Scientists at the University of Alberta have discovered that zebra finches build their nests based on past experiences. The study revealed that birds who have previously stumbled upon materials that are reliable for successfully raising chicks will seek out the same materials for their next nest.
“This study adds to the small but growing area of research about nest-building behavior that challenges long-held assumptions about why animals do what they do,” said Guillette.
“While one can find many references in both the scientific and lay literature that suggest nest building in birds is entirely pre-programmed, our work shows that birds learn and modify the material they put into their nest based on past breeding experiences with that or similar material.”
The results show that nest building is a behavior based on learning and experience, and sheds new light on the decision-making process used by birds.
“We found that when presented with a choice between a familiar material, coconut fiber, and a never-before-encountered material, white string, zebra finches who had successfully raised chicks preferred to stick with the same material they had previously used. Birds who failed to raise chicks built nests with equal amounts of familiar and novel material,” explained study lead author and PhD student Andrés Camacho-Alpízar.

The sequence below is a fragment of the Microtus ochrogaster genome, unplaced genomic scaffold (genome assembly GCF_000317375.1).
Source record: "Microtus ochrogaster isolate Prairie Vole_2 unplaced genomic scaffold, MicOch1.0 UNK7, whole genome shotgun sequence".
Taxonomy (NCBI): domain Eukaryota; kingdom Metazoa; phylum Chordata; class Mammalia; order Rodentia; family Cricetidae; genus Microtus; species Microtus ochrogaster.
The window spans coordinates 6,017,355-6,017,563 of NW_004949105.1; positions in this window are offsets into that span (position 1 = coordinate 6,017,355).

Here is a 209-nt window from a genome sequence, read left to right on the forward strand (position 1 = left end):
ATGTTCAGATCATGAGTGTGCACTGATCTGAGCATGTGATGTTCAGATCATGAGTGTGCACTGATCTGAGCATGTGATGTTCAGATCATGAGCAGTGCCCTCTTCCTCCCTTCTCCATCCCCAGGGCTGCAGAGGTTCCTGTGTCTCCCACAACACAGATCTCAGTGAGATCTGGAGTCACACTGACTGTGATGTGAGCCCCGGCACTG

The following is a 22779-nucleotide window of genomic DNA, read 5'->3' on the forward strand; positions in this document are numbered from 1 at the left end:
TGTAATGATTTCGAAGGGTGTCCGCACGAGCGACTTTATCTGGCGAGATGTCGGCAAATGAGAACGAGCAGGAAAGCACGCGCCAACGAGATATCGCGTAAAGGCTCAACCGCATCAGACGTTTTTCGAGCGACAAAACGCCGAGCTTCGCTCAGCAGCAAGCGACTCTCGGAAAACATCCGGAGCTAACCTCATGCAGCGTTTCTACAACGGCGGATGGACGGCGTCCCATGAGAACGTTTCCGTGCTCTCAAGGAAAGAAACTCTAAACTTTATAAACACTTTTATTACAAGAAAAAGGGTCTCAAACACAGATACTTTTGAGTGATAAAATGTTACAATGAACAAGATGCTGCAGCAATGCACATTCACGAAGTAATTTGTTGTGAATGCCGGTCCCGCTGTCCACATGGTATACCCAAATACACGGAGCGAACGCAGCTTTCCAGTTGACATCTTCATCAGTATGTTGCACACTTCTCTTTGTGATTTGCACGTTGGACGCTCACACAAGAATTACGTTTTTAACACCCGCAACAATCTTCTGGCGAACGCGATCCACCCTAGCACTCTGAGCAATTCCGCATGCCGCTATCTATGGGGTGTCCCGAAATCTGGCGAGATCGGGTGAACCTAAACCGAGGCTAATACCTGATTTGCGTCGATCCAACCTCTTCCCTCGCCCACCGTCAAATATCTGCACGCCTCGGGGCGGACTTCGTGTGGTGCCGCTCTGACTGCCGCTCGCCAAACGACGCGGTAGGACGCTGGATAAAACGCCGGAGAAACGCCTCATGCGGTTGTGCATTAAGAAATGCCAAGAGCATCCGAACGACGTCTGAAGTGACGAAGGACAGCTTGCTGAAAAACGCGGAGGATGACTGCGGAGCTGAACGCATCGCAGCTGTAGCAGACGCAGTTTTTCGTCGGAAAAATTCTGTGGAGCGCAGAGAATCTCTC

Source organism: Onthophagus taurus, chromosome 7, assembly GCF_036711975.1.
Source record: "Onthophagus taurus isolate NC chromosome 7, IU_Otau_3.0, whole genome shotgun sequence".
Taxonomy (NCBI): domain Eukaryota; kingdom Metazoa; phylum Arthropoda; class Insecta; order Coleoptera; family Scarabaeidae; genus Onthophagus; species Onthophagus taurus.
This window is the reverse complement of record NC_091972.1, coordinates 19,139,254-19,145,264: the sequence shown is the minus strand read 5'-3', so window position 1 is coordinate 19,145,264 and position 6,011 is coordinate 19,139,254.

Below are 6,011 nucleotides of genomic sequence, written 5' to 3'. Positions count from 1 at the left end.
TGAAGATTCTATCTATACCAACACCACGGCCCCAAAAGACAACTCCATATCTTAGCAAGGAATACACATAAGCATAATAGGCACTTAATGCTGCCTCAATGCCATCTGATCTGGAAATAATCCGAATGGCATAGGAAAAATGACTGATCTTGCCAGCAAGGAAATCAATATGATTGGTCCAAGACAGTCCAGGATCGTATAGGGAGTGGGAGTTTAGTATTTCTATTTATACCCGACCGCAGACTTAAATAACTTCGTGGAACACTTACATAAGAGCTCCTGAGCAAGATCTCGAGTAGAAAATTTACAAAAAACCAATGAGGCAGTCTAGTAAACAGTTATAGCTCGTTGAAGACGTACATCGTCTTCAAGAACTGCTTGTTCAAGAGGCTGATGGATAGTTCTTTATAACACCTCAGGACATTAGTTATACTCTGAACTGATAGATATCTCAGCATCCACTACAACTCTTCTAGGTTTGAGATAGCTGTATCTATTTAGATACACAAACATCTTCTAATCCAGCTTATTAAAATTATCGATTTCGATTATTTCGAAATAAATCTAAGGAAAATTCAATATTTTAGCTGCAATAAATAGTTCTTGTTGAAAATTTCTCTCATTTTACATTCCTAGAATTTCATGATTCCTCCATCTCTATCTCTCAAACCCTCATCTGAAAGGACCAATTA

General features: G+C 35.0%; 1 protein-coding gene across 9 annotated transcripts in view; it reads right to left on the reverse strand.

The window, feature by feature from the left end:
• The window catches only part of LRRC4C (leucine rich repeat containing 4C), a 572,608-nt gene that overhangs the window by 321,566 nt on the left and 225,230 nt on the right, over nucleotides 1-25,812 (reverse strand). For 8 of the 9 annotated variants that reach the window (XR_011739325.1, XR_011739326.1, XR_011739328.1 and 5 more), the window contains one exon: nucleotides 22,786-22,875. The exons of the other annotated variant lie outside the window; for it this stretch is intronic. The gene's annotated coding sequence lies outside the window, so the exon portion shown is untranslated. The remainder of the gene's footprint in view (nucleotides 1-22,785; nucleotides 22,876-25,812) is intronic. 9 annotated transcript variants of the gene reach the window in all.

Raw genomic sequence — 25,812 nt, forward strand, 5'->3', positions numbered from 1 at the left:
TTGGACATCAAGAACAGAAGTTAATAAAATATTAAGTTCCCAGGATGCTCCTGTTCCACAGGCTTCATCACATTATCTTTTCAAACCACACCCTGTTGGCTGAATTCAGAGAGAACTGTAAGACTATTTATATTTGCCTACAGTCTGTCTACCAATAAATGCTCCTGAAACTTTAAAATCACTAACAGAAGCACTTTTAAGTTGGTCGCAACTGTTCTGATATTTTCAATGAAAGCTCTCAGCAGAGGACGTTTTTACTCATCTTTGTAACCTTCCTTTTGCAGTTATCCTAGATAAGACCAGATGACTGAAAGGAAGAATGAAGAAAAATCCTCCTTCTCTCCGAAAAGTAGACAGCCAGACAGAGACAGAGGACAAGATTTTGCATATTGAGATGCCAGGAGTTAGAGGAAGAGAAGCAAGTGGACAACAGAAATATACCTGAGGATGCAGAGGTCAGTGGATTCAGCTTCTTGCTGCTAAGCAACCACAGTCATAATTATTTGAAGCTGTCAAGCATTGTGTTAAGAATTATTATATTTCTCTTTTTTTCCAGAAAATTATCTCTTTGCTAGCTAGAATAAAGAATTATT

The research suggests that zebra finches who have built successful nests in the past tend to stick with tried-and-true methods when gathering their materials, while less successful birds opt for trying something new.
“Much like human architecture is ever-adapting – from changing styles to improved construction materials – birds also adapt their nest-building behavior based on trial-and-error learning,” explained Camacho-Alpízar.
The experts also noted that all of the birds took fewer days to complete their second nests compared with their first.
“Our results show that experiencing either a successful or an unsuccessful breeding attempt influences how birds select between familiar and novel material with different structural properties (e.g. flexibility, thickness) to build a second nest,” wrote the researchers.
“Moreover, our experiment shows that learning from experience plays an important role for decision making in future structure-building endeavors.”
The study is published in the journal Behavioural Processes.